We drove forty or so minutes out into the Jeollanam-do countryside passing recently tilled under fields or sprouting winter cover crops. Rocky buttes and mountains covered in a fall patchwork of pine green, maple red and ginko yellow surround the low-lying farmland.
The bus pulled up in front of an intricately painted gateway at the top of a set of stone steps. Within the gateway passage there were similarly detailed statues of Korean warriors in teal, red and white with black trim.
We entered a traditional Buddhist temple through wooden storm doors with translucent paper instead of glass for windows. We sat in the lotus position on cushions while robed, bald-headed monks explained to us the traditions of Buddhism and the habit of meditation. One found their true selves by quieting the mind they told us. The sun streamed in to the soothing space, which felt light and warm with exposed hand-milled blonde beams and trim.
We placed our right hand palms up in our lap and laid our left hand over top of it, touching our thumbs together. With three whacks of a ceremonial wooden instrument we began focusing on our breathing. In through the nose, deep into our expanded diaphragm and out our relaxed mouths. I focused on the silently swaying limbs of multi-colored deciduous trees that could be seen out the window beyond the wood deck, and the stone wall topped with black tiles, and the garden, and the dirt access road. For a few minutes I worked my way into a steady rhythmic breathing pattern and my thoughts slowed and blurred together.
Then my back started talking to me. The crisscrossed legs and straightened back returned me to a more distracted reality and scattered my thoughts.
After fifteen minutes we stood and began a standing meditation cycle. We circled the room ten times while silently breathing and holding our hands on our stomachs to focus our attention on our breath. The meditation ended with 3 more whacks of the stick by smiling monk.
Following the meditation session we departed the temple for lunch. We enjoyed BiBimBap, a famous Korean dish consisting thinly sliced root vegetables like daikon, red radish and carrots, along with a variety of sprouts, an assortment of pickled vegetables, mushrooms, chili paste, sesame oil and all brought together with warm sticky rice. The BiBimBap was accompanied by a basic soup and a spiced squash drink. Nearly all of the ingredients were grown on the temple grounds.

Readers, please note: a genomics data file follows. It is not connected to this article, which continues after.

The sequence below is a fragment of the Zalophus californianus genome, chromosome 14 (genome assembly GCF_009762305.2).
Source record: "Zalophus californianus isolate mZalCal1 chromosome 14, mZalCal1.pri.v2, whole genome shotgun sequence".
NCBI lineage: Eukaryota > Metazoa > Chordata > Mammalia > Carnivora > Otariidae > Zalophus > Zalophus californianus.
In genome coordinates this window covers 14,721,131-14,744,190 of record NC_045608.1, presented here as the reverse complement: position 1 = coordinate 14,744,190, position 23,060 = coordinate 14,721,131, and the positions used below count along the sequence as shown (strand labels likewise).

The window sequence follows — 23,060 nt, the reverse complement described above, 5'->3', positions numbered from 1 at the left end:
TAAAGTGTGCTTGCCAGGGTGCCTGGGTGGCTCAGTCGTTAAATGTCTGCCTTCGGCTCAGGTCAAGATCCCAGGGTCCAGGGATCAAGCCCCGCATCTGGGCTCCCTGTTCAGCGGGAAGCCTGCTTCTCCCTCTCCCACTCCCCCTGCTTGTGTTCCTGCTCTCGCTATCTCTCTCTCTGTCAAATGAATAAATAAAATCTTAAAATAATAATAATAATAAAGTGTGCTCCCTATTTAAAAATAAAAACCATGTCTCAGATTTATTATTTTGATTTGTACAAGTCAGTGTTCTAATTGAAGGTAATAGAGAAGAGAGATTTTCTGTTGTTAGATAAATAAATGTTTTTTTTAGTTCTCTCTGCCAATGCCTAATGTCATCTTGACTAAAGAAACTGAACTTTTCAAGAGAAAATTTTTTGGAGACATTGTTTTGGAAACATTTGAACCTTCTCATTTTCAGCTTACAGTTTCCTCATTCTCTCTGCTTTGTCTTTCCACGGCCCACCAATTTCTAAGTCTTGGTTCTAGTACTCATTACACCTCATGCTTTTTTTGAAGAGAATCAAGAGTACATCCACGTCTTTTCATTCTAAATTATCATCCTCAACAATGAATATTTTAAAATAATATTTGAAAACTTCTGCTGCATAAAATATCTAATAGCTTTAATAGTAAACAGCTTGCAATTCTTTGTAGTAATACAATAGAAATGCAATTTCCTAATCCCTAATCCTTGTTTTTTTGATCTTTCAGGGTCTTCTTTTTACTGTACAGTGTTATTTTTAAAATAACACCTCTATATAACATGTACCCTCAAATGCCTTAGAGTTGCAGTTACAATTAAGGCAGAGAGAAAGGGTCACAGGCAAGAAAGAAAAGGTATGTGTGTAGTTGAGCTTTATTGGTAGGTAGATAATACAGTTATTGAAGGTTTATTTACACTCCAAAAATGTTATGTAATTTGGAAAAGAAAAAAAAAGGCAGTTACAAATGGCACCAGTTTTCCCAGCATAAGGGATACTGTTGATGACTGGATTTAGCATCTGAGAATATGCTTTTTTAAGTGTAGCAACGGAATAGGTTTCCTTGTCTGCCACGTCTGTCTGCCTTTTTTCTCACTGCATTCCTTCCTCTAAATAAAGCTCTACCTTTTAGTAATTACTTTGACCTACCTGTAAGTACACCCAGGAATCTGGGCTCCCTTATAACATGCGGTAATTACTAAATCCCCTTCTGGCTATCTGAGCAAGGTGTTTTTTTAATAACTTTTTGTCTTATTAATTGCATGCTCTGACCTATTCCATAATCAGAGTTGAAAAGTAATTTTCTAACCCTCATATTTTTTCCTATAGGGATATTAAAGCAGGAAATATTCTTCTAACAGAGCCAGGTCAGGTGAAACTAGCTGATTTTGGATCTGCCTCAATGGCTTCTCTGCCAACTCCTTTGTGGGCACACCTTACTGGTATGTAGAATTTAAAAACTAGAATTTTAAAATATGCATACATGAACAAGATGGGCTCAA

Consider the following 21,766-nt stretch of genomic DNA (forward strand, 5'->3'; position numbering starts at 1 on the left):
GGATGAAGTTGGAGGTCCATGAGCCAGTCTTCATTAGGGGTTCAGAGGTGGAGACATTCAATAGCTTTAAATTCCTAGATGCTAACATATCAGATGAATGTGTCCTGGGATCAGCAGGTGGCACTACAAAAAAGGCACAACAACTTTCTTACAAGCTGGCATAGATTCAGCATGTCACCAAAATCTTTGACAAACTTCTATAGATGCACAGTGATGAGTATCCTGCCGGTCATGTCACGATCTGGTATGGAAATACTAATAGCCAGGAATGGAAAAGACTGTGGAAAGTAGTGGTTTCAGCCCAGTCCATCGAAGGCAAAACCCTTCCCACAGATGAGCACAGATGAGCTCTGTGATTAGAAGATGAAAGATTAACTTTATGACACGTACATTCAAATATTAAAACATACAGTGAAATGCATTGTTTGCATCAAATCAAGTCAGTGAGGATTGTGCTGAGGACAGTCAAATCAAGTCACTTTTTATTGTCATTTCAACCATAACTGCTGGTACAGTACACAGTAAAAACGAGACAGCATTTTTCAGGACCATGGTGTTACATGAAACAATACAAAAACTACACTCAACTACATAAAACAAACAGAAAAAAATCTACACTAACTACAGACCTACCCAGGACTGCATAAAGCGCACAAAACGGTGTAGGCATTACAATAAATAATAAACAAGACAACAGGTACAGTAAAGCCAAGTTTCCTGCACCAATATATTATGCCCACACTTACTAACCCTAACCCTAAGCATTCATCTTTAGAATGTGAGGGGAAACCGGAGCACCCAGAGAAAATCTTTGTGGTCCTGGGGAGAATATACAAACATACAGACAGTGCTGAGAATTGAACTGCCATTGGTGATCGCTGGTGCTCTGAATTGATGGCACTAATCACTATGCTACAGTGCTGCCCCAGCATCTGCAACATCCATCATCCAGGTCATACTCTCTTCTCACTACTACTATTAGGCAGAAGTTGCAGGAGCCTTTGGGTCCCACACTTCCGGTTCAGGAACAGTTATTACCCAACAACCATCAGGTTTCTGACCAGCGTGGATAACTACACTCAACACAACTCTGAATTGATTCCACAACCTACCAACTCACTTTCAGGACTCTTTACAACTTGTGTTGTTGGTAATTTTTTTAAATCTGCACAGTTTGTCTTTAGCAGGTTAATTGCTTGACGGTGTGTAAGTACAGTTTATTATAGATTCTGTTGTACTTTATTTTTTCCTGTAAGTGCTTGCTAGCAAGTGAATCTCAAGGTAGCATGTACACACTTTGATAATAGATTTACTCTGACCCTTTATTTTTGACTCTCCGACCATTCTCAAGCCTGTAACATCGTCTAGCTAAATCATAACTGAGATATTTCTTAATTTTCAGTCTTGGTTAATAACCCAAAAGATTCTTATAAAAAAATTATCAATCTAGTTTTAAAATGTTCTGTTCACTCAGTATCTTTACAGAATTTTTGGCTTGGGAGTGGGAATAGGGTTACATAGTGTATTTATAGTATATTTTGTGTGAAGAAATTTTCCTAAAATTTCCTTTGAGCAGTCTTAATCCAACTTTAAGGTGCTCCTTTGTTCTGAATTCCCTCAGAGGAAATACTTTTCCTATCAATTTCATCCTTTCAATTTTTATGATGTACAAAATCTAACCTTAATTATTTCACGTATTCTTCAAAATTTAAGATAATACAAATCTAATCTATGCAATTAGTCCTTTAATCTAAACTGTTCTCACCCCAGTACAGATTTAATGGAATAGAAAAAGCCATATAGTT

A little friend we found on the temple grounds
We moved back to the meditation room after lunch for crafts and tea. The lotus flower (로터스) represents purity and is the symbol of Buddhism. The exposed ends of each rounded rafter supporting all the temple structures is adorned with a colorfully painted lotus flower. Our art project was to paint an orange, red, gold, black and white-trimmed lotus on a round of wood. It was small, delicate work that occupied most of your mind; art as meditation.
The last event of the day was a traditional tea ceremony. The Buddhist monks told us that the lotus flower was once used to purify water and thus it is thought that lotus tea can purify the body. The hot water is served in a large celadon basin with a large white lotus flower floating and nearly filing the entire circumference of the wide basin. The tea is spooned by the youngest person in the group into thin celadon bowls and served to the elders of the group first. I was served first unfortunately!
With two hands you receive your bowl of the subtle refreshing liquid. The tea is taken with a sticky rice ball filled with candied cinnamon called tdak. With the sun low and the surrounding hills and forests casting shadows everywhere we walked the grounds of the Songbongsa Temple, peeking into traditional living quarters of the monks and walking the hill past a bamboo thicket laden with logs seeded with mushrooms that will be enjoyed 5 years time. At the top of the hill there is a stone Buddhist stele from 800 AD and a carved stone column from 650 AD. Both were made on-site to honor the death of ancient Songbongsa monks. The rain serves as a modern lapidary for these ancient national treasures of Korea, the edges are rounded but their significance is sharpened with time.
– Kenny (photo props go to Alison)